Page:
Swift implementation of G20 consensus can avert global meltdown
Last Thursday’s G20 leaders’ summit was held as despair set in around the world about the coronavirus’s rapid spread and the failure of several rich countries to stem the tide. Desperate measures such as lockdowns, curfews and social distancing have helped slow the exponential growth in infections and deaths, but also deepened the global recession, pushing many countries to the edge of meltdown.
Swift implementation of the consensus so carefully reached at the G20 summit is necessary to avert a potential global health and economic catastrophe.
The final communique issued at the end of the summit, which was hosted virtually in Riyadh, Saudi Arabia, gave a glimmer of hope. So did the reassuring words of several leaders delivered during the videoconference. King Salman, who presided over the summit, said that the world had pinned its hopes on this meeting and the G20’s pivotal role. He called for unity among the group’s nations and a coordinated response to the disease, as well as a coordinated approach to ensuring the undisrupted flow of goods and services. King Salman urged the group to come up with new initiatives to fulfill hopes of defeating the pandemic and restore confidence in the world economy.
The communique reflected a fairly unified approach on both the health and economic challenges, which was remarkable considering the trade and media wars between the group’s two largest economies, China and the US — tensions that intensified after the disease was discovered in China late last year and its fast spread around the world. One impetus for the summit was a genuine frustration about the lack of real cooperation in exchanging expertise, equipment and supplies.
The summit’s statement outlined seven tracks for international cooperation, including fighting the epidemic and protecting lives; coordinating public health and financial measures to fight the disease; safeguarding people’s jobs and incomes; restoring confidence, preserving financial stability and reviving economic growth; minimizing disruptions to trade and global supply chains; and providing help to countries in need.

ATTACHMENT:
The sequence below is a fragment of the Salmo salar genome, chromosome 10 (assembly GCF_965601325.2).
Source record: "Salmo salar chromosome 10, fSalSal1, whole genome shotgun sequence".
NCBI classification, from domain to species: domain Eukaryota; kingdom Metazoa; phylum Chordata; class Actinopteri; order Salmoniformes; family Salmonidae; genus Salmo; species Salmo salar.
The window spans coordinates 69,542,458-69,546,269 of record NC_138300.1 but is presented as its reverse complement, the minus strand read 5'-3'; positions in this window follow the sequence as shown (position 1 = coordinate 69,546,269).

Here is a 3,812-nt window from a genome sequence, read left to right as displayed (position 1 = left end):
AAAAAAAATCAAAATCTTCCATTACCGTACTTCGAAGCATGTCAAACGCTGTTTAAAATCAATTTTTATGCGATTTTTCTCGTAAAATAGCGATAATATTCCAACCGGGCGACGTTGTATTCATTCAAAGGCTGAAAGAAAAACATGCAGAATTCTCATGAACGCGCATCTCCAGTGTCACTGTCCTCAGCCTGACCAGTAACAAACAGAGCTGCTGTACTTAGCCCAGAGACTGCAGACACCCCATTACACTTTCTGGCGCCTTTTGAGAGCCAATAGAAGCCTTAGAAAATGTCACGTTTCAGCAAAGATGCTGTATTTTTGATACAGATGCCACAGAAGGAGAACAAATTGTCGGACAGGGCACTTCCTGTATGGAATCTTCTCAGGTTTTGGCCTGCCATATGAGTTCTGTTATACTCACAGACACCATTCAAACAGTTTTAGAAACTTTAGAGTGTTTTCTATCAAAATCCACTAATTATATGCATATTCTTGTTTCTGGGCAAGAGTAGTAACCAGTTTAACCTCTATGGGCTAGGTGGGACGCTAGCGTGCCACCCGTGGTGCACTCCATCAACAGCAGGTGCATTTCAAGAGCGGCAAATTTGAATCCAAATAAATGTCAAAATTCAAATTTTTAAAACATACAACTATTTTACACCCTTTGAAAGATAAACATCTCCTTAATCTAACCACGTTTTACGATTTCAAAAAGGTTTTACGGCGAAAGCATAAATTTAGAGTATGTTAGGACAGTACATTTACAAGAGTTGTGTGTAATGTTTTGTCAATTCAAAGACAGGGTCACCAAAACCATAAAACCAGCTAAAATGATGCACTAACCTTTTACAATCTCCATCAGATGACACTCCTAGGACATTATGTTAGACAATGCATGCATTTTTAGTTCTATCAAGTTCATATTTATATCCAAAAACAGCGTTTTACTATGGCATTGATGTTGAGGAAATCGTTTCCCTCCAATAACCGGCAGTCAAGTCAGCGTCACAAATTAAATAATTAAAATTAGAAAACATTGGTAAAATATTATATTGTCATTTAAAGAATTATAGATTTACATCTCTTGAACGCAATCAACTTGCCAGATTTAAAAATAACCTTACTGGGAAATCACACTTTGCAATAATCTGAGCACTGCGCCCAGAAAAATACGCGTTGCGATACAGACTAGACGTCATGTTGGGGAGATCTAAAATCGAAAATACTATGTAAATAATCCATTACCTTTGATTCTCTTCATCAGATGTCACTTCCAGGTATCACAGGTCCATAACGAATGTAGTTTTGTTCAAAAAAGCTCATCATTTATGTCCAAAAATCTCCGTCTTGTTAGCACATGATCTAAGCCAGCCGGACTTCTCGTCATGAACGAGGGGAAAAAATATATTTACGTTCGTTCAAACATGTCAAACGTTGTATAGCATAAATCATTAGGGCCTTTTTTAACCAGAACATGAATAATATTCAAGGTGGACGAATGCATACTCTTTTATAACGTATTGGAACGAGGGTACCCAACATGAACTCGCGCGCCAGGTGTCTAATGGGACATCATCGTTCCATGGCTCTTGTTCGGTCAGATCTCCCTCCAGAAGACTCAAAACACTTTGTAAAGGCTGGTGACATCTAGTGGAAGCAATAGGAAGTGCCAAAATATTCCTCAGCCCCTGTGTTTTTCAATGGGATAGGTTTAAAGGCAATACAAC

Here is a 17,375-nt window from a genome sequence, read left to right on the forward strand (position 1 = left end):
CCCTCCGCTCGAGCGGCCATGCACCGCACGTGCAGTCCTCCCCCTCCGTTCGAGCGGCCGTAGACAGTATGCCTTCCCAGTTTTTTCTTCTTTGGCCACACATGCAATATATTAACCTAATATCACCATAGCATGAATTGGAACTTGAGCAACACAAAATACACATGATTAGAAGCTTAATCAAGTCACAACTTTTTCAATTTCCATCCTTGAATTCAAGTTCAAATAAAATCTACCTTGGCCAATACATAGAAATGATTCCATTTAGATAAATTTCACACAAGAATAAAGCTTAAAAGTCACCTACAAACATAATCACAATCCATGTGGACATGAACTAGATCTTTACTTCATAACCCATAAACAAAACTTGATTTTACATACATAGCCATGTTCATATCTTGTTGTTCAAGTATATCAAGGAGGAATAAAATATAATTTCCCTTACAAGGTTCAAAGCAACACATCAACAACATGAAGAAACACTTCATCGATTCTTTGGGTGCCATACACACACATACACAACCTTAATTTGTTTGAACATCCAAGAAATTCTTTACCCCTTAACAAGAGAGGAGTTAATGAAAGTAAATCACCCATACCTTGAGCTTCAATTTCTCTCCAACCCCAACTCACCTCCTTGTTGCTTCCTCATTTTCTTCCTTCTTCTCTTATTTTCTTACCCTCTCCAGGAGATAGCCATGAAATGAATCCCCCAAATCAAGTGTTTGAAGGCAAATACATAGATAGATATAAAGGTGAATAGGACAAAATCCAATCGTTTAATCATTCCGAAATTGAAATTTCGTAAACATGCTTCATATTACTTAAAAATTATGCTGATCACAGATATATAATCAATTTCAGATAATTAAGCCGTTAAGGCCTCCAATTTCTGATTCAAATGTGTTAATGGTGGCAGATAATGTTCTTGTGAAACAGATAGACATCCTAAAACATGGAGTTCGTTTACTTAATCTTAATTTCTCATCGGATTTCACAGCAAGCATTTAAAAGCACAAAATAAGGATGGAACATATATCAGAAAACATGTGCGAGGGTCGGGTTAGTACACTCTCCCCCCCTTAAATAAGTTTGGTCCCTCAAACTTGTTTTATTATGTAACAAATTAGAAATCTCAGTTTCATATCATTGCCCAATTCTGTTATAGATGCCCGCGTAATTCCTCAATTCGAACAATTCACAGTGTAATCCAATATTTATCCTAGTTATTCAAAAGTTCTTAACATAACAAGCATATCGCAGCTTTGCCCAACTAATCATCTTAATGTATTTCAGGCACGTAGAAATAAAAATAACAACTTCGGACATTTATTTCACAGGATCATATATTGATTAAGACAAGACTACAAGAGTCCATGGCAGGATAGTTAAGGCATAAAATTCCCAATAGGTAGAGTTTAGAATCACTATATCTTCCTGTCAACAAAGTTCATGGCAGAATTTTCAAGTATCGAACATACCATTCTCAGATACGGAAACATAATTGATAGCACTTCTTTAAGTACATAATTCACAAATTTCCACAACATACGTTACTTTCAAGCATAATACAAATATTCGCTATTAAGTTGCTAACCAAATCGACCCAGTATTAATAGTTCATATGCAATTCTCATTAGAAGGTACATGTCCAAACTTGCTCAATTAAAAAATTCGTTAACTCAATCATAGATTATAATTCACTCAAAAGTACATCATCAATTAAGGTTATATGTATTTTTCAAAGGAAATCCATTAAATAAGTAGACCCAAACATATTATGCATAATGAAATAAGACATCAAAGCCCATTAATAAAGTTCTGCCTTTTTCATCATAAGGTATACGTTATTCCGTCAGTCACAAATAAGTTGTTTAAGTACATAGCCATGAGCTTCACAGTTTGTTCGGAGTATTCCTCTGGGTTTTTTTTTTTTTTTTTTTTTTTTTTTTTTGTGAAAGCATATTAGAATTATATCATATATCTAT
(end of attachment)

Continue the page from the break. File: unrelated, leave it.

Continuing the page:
One of the most tangible deliverables from the summit was the commitment to inject “over $5 trillion into the global economy, as part of targeted fiscal policy, economic measures, and guarantee schemes to counteract the social, economic and financial impacts of the pandemic.” That amounts to about 6 percent of global gross domestic product (GDP).
The leaders also urged their central banks to continue with “extraordinary measures” to “support the flow of credit to households and businesses, promote financial stability, and enhance liquidity in global markets.”
The G20 club of super-rich countries, which account for 90 percent of the world’s GDP and 80 percent of its trade, is capable of mitigating both the health and economic repercussions of the coronavirus, if its members deliver on the promises made last week.
There are reasons for cautious optimism, as China and the US appear to be trying to reduce their bilateral tensions. Prior to the summit, Beijing had called for greater cooperation in fighting the disease and specifically suggested that the G20 play a greater role, citing the group’s previous role in dealing successfully with the 2008 global financial crisis.